All Creatures Great and Small

TV review by
Emily Ashby, Common Sense Media
All Creatures Great and Small TV Poster Image
Charming remake of vet's classic books is a pleasant watch.

Parents say

age 9+
Based on 2 reviews

Kids say

age 11+
Based on 1 review

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A lot or a little?

The parents' guide to what's in this TV show.

Positive Messages

Recurring examples of perseverance and compassion, both among humans and from humans to the animals in their charge. A young man sets foot into adulthood and his first career step with an open mind and a willingness to learn, which helps him gain maturity. 

Positive Role Models

James is eager to learn and to prove himself, which leads him to be impulsive now and then but also shows his self-confidence. Siegfried leads by example in the science of animal husbandry, but he often needs guidance from others on how to connect on a personal level. The residents of the community run the gamut of humanity and span the classes. 


No violence, but some of the scenes can be fairly graphic when they involve the care of animals. One shows a laboring cow in distress and James with his arm fully extended inside the birth canal trying to pull the calf during a contraction. In another, an abscess on a horse’s hoof is drained of pus.


Rarely "damn."


The series is inspired by James Herriot’s book series and a previous TV adaptation of the same name.

Drinking, Drugs & Smoking

Pub drinking is common, and several characters smoke pipes.

What parents need to know

Parents need to know that All Creatures Great and Small is based on the beloved autobiographical stories by British veterinarian James Herriot (which were previously adapted for TV in the late 1970s). They center on his experiences as a vet assistant in Yorkshire in the 1930s-'50s. Some scenes involve the fairly graphic reality of animal care -- including birth, illness, injury, and death -- as well as mention of matters like putting an animal down to prevent its suffering. The show reflects the time in which the story is set, with traditional gender roles (women tend to house matters while men are at work, for instance) and normalized smoking. James (Nicholas Ralph) is a likable fellow for his sunny outlook and unfailing self-confidence, and it's fun to celebrate his career and personal victories with him. There's a budding romantic relationship and rare use of language like "damn." This engaging series has themes of perseverance and could expand kids' awareness of how people lived and worked during Herriot's lifetime.

User Reviews

  • Parents say
  • Kids say
Parent of a 8, 12, and 13-year-old Written byNel Family February 17, 2021


A beautiful show in a beautiful setting. Entertaining and even slightly educational as people will learn about animals along the way. James is a great role mode... Continue reading
Parent of a 10 and 14-year-old Written byPamela W. February 2, 2021

This is a great family series

My 10-year old and 14 year old love this show. It was my favorite book as a child. I highly recommend it and only wish I could find more shows like this one.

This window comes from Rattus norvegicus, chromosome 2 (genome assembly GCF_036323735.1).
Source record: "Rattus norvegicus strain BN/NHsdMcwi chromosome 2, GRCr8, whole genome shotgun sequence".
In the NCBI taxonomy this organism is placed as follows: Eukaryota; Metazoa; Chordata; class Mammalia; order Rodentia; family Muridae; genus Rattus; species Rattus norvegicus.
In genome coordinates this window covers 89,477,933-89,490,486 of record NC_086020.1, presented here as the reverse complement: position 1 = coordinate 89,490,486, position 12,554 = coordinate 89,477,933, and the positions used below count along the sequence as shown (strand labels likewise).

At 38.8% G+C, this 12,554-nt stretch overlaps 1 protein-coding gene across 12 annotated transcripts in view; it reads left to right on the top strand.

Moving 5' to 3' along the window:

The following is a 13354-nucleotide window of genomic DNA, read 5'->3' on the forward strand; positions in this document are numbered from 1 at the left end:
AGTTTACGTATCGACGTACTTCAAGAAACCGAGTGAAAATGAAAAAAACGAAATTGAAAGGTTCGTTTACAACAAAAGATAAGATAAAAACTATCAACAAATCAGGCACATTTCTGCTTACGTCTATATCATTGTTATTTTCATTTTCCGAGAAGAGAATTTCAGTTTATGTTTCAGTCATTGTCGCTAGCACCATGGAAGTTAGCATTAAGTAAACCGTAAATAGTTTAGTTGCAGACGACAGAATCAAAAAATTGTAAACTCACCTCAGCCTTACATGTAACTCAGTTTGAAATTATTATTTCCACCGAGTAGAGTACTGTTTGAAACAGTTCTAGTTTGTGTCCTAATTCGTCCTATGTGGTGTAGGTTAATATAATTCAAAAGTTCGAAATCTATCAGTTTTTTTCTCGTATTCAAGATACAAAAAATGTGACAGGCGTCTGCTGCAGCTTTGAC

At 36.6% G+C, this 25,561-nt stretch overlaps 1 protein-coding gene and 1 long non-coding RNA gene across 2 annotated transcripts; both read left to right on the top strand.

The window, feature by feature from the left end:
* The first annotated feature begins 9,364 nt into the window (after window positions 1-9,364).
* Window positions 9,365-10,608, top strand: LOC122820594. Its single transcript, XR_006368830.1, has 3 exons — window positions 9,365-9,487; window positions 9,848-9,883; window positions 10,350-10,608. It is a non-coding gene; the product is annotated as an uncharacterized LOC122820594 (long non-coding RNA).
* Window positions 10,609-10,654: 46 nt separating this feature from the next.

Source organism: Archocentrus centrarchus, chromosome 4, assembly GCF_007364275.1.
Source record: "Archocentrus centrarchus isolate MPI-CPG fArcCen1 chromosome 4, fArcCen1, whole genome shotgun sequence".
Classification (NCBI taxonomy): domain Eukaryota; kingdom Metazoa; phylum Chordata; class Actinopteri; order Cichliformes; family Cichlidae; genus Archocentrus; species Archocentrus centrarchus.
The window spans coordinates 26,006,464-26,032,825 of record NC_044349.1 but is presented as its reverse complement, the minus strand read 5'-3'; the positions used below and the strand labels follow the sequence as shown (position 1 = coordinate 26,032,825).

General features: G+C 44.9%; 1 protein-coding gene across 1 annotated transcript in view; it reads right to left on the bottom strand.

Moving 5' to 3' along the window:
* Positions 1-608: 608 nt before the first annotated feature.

Teen, 14 years old Written byCia2006 April 20, 2021

Good show, really relaxing.

This show is very relaxing. James is such a sweet person and how much he cares about animals. You see how much growth their is for every character. Their is the... Continue reading

What's the story?

ALL CREATURES GREAT AND SMALL opens as young veterinary school graduate James Herriot (Nicholas Ralph) secures his first job as an assistant to curmudgeonly country vet Siegfried Farnon (Samuel West) in the Yorkshire Dales. As James gets acquainted with the locals and their animals, he learns there’s more to the craft than just delivering calves and tending to hoof problems; being a doctor to animals often means caring for the people who own them as well. With kindly Mrs. Hall (Anna Madeley) helping keep him on track, a new romantic interest in his life, and Siegfried's ne'er-do-well brother, Tristan (Callum Woodhouse), arriving to complicate matters, James settles into his new surroundings and sets his sights on a lengthy career.

Is it any good?

This take on Herriot’s autobiographical tales (an earlier adaptation premiered in 1978) is well written and acted, and its setting in the bucolic Yorkshire Dales just magnifies its charm. Ralph is instantly engaging as the wet-around-the-ears Herriot, who arrives there eager to prove himself but endearingly naive about life and all its ups and downs. He’s a true optimist, though, which he quickly discovers runs counter to his new boss’s sharper personality, but the two find a happy medium that allows them to work alongside each other without too much distress.

Set in mid-19th century rural England, All Creatures Great and Small reflects Herriot’s encounters with animals and their people, who run the gamut and span economic and educational classes of the time. It’s a cross-section example of one man’s life experiences, ever told with humor, compassion, and honesty. That honesty translates to realistic images of veterinary care and tense moments that accompany them, but also to heartfelt personal victories for the likable James Herriot.

Talk to your kids about ...

  • Families can talk about the time and place setting of this series. In what ways are social norms different from they are in modern times? How are class differences represented? How do shows like this help us put history into context?

  • What hard-fought life lessons does James learn? How do they demonstrate his ability to persevere? What motivates him toward success? Why is the ability to recover from failure an important quality to have? 

  • Do you think the country vet scenes in this show are too graphic for its intended audience? Why or why not?

TV details

Our editors recommend

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